Rotary to Immunise against Cervical Cancer, Tackle Extreme Poverty

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Cancer

Sunday Ehigiator

Towards a total eradication of the cervical cancer in Nigeria, the Rotary International, District 9110, has disclosed that it is set to immunise young females between ages nine and 14 across the South-west region.

While addressing members of the Rotary Club of Ikeja recently on the district’s activities for the year commencing July 1, the District Governor, Dr. Jide Akeredolu, said the cervical cancer prevention programme will be the star project, because of its huge impact on humanity.

He disclosed that while statistics from the World Health Organisation (WHO) rate cervical cancer as “the second commonest cancer among women in the country, 26 women die daily of the sickness, translating to a woman dying every 55 minutes, it is unique in that it is totally preventable by just vaccination.

“It is caused by a virus called the human papilloma virus, and if we can immunise young girls between the ages of nine and 14 against the virus, they can become immune to its infection, and by extension completely immune to the cancer, and that immunity is life-long”.

On the funding challenge he said that though “the vaccines are quite expensive; as each costs N11,000 and every girl will need two (N22,000). But if juxtaposed with the prospect that you can prevent this lady or young girl from ever contracting cervical cancer, I think it is a good investment, and we are planning to build a generation of women that is completely immune to cervical cancer by vaccinating them with the right vaccination at the right time age.

“Other forms of vaccine have to be administered about three to four times to older women of up to 25 years, but we are starting with the primary vaccine, which is the most effective. That is why we are reaching out to the Ministry of Education to reach out to schools where we have that age range.

“We have those who have already contracted the virus. We intend later to go into secondary prevention, identifying those who have the virus and treating them, and later those who already have the established cancer.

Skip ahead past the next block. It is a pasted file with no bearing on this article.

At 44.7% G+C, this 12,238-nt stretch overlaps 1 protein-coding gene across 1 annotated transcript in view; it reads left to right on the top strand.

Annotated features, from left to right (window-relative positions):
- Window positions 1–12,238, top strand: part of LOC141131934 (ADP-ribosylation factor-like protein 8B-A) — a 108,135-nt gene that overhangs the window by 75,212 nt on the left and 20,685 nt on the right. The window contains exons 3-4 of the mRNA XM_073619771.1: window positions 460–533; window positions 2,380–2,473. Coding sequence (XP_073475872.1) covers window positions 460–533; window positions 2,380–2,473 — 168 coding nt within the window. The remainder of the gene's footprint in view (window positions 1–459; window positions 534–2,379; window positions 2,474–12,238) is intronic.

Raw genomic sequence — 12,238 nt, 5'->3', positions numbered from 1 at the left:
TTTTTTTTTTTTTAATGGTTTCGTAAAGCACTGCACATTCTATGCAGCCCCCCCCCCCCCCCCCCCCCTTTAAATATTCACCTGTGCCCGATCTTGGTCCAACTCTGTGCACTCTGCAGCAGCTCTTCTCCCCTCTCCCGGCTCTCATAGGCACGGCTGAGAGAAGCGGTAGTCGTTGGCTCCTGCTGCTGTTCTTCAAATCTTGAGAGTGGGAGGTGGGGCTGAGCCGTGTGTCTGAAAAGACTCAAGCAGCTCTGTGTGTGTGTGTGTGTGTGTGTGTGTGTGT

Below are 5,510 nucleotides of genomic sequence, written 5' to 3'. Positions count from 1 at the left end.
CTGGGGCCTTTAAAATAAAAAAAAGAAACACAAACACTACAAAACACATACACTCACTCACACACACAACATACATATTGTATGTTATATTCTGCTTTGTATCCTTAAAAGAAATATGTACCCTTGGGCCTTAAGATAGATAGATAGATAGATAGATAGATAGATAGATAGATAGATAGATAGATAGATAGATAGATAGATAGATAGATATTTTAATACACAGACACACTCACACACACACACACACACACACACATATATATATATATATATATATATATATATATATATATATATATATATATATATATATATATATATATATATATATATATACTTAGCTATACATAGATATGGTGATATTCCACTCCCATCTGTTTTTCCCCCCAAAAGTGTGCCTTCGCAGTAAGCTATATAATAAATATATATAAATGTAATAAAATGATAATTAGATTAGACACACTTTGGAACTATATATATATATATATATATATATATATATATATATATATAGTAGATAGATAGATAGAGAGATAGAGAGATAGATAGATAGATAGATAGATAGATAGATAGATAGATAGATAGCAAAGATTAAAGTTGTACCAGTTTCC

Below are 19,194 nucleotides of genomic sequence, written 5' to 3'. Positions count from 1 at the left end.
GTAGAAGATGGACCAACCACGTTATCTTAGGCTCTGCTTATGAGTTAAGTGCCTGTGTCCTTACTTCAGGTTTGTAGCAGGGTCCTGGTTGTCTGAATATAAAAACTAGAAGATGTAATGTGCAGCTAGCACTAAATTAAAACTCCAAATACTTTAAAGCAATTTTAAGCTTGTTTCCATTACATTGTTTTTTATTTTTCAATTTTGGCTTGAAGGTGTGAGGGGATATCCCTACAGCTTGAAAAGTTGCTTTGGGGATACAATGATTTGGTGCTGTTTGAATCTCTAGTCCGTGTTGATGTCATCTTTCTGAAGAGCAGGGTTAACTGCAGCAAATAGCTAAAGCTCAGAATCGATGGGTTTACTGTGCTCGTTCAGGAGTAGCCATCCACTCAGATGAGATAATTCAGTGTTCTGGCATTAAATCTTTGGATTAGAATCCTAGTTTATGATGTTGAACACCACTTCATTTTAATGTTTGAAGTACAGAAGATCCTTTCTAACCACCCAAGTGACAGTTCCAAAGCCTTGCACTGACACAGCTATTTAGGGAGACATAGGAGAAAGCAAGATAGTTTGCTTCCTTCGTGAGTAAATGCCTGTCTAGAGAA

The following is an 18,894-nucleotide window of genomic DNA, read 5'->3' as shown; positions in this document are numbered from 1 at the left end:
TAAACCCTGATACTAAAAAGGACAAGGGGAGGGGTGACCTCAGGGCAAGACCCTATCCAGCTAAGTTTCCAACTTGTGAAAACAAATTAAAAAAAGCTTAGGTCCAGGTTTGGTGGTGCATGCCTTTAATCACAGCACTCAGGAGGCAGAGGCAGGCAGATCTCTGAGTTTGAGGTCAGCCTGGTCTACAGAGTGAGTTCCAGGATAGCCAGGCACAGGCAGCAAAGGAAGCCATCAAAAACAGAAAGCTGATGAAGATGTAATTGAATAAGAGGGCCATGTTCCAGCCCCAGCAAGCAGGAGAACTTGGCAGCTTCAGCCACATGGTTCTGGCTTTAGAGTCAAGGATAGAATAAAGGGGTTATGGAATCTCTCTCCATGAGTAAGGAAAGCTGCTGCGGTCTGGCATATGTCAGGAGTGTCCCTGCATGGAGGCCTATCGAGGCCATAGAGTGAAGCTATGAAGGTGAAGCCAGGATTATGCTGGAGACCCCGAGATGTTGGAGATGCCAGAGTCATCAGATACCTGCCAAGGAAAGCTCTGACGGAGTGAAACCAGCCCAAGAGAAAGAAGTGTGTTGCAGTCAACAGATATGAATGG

“The other major project is the Extreme Poverty Reduction Programme, which is expected to cost N80,000 per person from training to equipment, and targets people who use over 80 per cent of their income on food; have little or no skills, no stable employment, no stable housing, among others.

“We will give them vocational training for six months, and then start-off kits – hairdressing, sewing, pepper grinding kit, among others. Then they can graduate from being extremely poor to just being ordinarily poor. So they can at least sustain themselves.”

Meanwhile, the Rotary Club of Ikeja also kicked off its year with its flagship empowerment programme, through which it handed out a cheque of one million naira to 40 beneficiaries of the N25,000 interest-free loan.

Handing out the cheque, the club President, Olumuyiwa Fagbola, said “it used to be N500,000, which they returned on quarterly basis. But this year however, we moved up to one million naira, so instead of 20 beneficiaries of N25,000 each, we now have 40.

“In effect, we make more market men and women benefit from the interest-free loan scheme, and once they make quarterly return, another set benefits.

“Today, at the beginning of our rotary year, we have five benefiting communities, including the Rotary Vocational Center at Ikorodu Igbogbo, NAFOWA, Ikeja, Agidingbi community and FSD Vocational Centre – all of which we gave empowerment tools such as hairdresser, hair washing machines and sewing machines, among others running into millions of naira each time.”